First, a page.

One of the most mind-bending encounters I had early on in my residence here was the realization that when people refer to "bowling," they are as likely as not speaking of "Candlepin," rather than the variety the rest of the country is more accustomed to.
Candlepin bowling is just like regular bowling, except it's hard.
That's the two-second summary, but there's a bit more to it. The rules of the game are more or less familiar to anybody who's bowled in their lives, but the ball is much smaller and the pins are much narrower. While I unfortunately have no photos to illustrate the differences, those people on Flickr who think it's fun to share every little visual detail of their life with the world are happy to oblige.
My ten-second summary: Candlepin is like regular bowling, except the ball is small, the pins are narrow, and when you knock something down, it stays put until your frame is over. You can then use this "fallen wood" to strategically knock over other pins that are still standing. Sounds easy, right?
I finally got a chance to play last night, when our neighbor invited us out to Lanes and Games (worst website ever). Walking into Lanes and Games is like walking into any huge bowling alley. There's the pro shop. The lounge. The video arcade. The pool tables. Then you realize that all the bowling lanes are Candlepin, and it starts to get surreal! People are treating this sport like it actually exists! In fact, people are good at it!
Lanes and Games is a two-story bowling alley, big enough to be huge without the second story. The entire bottom floor is (I think) Candlepin bowling, while the second story is mostly regular bowling with a few lanes of Candlepin. So the percentage of Candlepin lanes is a bit more than 50%.
By the way, they call regular bowling "Ten-Pin," which is a name somebody must have come up while extremely drunk or extremely dumb, because there are also ten pins in Candlepin. If it was up to me I would call regular bowling "easy bowl." Since this is my blog, it is up to me!
The first thing you notice when playing a game of Candlepin is that the ball is very small. The lane return is just like an easy bowl lane return except the profile is much slimmer. Overall the appearance of Candlepin is much more elegant, despite the raucous action on the lanes. It was interesting to play Candlepin in the proximity of easy bowl because the speed of Candlepin made the easy bowl look ridiculously slow-motion.
The second thing you notice about Candlepin is that it's hard. You palm this little ball, make your approach sort of like easy bowl, then release the ball while twisting your wrist in an uncoordinated manner so as to hurl the ball directly into the gutter. If you've ever played Skee-Ball, Candlepin is somewhat similar. Now imagine rolling a Skee-Ball to the far end of a bowling lane. This is where it gets hard. When you do manage to hit a pin, the narrow profile can make the whole event much less eventful than with easy bowl. Unless you smack the pin into a chaotic frenzy, it's liable to just fall over, punching a hole in the triangle of arranged pins. When by chance a pin falls in front of a bunch of other pins, it offers a rare chance for a novice "home run." I like to call this "the bulldozer." People much more entitled to come up with Candlepin terminology have apparently settled on the term "barn door." You can learn more of their charming terminology on the International Candlepin Bowling Association website. My impression in this case is that "International" means "New England and Eastern Canada." The site also includes an "official rules" type document, which includes provisions for magical things that can apparently happen in Candlepin games:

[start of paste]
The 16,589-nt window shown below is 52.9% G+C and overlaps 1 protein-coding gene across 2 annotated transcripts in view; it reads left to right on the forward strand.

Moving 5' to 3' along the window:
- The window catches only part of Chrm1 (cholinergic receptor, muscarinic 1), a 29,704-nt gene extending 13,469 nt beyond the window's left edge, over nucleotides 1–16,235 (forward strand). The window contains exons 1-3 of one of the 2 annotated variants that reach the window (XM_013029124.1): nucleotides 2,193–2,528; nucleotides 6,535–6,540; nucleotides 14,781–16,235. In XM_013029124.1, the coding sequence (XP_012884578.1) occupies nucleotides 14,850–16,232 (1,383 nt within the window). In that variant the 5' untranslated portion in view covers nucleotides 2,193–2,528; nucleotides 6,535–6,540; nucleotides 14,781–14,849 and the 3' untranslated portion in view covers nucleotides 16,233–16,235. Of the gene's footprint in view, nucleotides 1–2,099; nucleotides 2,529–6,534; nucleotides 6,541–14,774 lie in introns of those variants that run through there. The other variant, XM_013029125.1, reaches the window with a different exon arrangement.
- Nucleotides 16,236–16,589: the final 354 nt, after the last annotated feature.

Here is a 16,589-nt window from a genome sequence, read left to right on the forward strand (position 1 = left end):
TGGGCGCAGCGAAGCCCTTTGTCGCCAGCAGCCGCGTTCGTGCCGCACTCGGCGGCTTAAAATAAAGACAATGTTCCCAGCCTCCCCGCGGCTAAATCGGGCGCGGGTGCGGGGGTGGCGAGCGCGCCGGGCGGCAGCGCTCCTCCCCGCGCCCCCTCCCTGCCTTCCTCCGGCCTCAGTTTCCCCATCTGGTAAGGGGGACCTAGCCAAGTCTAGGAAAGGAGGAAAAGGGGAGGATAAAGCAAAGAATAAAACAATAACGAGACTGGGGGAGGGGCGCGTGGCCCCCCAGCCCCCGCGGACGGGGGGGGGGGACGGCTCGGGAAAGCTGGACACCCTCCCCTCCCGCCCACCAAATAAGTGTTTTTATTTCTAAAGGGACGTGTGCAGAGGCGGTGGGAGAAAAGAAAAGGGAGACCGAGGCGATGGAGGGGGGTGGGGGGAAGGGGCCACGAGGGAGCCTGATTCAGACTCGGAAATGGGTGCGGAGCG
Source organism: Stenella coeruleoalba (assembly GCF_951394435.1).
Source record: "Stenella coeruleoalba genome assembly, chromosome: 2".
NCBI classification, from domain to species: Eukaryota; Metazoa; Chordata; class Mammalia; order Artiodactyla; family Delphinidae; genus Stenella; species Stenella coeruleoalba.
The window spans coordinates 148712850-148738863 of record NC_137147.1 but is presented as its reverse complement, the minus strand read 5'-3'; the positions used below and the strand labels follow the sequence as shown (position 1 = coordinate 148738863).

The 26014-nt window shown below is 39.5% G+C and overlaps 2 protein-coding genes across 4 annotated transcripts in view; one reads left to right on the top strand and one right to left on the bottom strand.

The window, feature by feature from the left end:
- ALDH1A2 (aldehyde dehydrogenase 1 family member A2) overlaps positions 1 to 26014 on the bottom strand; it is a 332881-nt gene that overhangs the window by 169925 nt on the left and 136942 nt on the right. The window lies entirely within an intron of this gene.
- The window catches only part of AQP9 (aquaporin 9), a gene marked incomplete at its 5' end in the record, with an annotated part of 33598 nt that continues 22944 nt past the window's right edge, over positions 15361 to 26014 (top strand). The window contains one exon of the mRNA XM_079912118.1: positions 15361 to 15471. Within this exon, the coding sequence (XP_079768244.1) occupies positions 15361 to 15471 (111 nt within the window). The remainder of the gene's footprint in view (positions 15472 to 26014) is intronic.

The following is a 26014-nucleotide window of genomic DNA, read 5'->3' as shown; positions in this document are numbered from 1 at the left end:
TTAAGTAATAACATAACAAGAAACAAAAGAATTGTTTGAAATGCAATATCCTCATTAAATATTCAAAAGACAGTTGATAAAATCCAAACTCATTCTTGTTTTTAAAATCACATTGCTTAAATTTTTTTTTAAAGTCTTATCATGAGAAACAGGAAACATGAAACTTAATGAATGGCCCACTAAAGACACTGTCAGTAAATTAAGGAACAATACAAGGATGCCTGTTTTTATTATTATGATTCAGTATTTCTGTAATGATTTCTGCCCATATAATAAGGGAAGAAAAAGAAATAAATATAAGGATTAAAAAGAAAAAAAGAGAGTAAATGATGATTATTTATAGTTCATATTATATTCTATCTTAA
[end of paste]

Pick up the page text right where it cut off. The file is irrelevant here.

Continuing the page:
To sum up the difficulty of Candlepin, I will announce now that my final score in my first game was 39. Yes, they score Candlepin essentially the same as regular bowling: a perfect game is 300. Getting back to the "Candlepin is hard" summary, I will point out that while perfect games in bowling are fairly common, there has never been a perfect games in Candlepin. You just don't get too used to seeing all the pins go down. The best Candlepin game ever played only added up to 245. That's still a lot better than 39, but it's no perfect game!
We ended up playing two games. On my second try, I broke 50! Not a bad improvement. We all had better second games, but were a bit demoralized and decided to try a game of easy bowl to get our spirits back.
2-Second summary of easy bowl: It's like Candlepin, only it's easy to aim, and when you hit any pin, they all fall down.
We only played one game of easy bowl, but even after a maybe 4 years since I last played, I managed a 150+ game. Thank god for easy bowl!
I'm intrigued by Candlepin, and I would like to play again. Fortunately, they hide these bowling alleys around every corner in these parts. Not only do the big bowling alleys have them, they are present in quaint little neighborhood settings such as Sacco's Bowl Haven in Davis Square, where they proudly declare "We've got small balls, but we're big on fun."
Over in Boston proper, a bar called the Milky Way in the Jamaica Plain neighborhood offers karaoke, cushy couches, and Candlepin all huddled together in a hipster-bar environment. We went here once to meet some friends, and I was mighty jealous of the Candlepin players.
Next time you're in New England, give Candlepin a try. It's fun! And it's American, yet it's foreign. At least to most of us.